Talk: Michael Carter, 12th November Relics and monastic identity in late medieval England

Michael Carter, Senior Historian at English Heritage, analyses the importance of relics in the construction of monastic identities in late medieval England. It will focus on two Benedictine (Battle and Whitby) and two Cistercian (Hailes and Rievaulx) abbeys. He will demonstrate that these monasteries used relics to promote and sustain their wider religious role until the time of the Suppression, and that relics were also used to affirm relations between religious houses. Relics and the development of local liturgical observance will also be discussed. Calling upon relic lists, chronicles, heraldry, wills and extant material remains, Michael will also give an idea of the broad range of sources available for the study of the cult of relics at English monasteries, and show that significant material remains unexplored or capable of reinterpretation. The talk is a work in progress, and presents preliminary findings from a projected large-scale study into relics and monasteries in the two centuries before the Suppression.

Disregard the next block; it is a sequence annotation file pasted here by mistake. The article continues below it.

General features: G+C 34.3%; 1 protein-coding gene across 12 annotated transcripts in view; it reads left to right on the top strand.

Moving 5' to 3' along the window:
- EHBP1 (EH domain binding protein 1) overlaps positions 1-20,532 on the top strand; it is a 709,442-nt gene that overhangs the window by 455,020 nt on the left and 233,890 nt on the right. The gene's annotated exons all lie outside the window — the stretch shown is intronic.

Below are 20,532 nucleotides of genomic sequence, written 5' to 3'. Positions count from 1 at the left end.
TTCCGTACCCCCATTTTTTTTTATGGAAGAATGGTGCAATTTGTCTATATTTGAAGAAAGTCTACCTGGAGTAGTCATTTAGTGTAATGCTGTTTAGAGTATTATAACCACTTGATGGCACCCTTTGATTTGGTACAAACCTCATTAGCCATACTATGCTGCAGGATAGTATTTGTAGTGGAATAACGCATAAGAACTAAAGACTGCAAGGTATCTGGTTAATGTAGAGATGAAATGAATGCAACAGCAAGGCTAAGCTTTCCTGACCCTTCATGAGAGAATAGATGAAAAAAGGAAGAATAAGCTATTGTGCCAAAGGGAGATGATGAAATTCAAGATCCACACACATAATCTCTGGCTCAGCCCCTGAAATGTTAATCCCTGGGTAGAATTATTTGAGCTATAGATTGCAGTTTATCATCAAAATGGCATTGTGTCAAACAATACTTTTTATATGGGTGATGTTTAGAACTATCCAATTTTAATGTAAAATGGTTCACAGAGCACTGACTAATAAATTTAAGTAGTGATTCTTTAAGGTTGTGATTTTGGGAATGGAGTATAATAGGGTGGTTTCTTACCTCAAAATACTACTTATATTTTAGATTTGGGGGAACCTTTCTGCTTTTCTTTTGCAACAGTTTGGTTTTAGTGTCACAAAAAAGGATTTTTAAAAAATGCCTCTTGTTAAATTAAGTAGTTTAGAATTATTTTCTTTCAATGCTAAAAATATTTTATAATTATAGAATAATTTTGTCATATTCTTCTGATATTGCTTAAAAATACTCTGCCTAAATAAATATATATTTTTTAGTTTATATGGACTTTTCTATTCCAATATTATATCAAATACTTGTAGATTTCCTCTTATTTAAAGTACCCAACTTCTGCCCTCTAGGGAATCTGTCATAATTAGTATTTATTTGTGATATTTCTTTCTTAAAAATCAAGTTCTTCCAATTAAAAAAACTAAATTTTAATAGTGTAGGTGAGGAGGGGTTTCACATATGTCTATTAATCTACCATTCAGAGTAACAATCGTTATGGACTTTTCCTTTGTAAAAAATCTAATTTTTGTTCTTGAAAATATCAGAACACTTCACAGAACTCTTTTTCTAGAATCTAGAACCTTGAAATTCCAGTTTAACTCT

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The talk takes place on Tuesday 12th November, at 5pm in the History of Art Department (43, Gordon Sq., London WC1H 0PD) in The Keynes Library (Room 114).

Like all the seminars, the talk will finish by 5.50pm to allow those with other commitments to leave, and is then followed by discussion and refreshments.  

These talks are supported by the Murray Bequest in memory of the Department’s founder Peter Murray, and are open to all.

No booking required, but if you are sure you are coming it can be helpful to our planning if you let us know here  http://www.bbk.ac.uk/events/remote_event_view?id=8569

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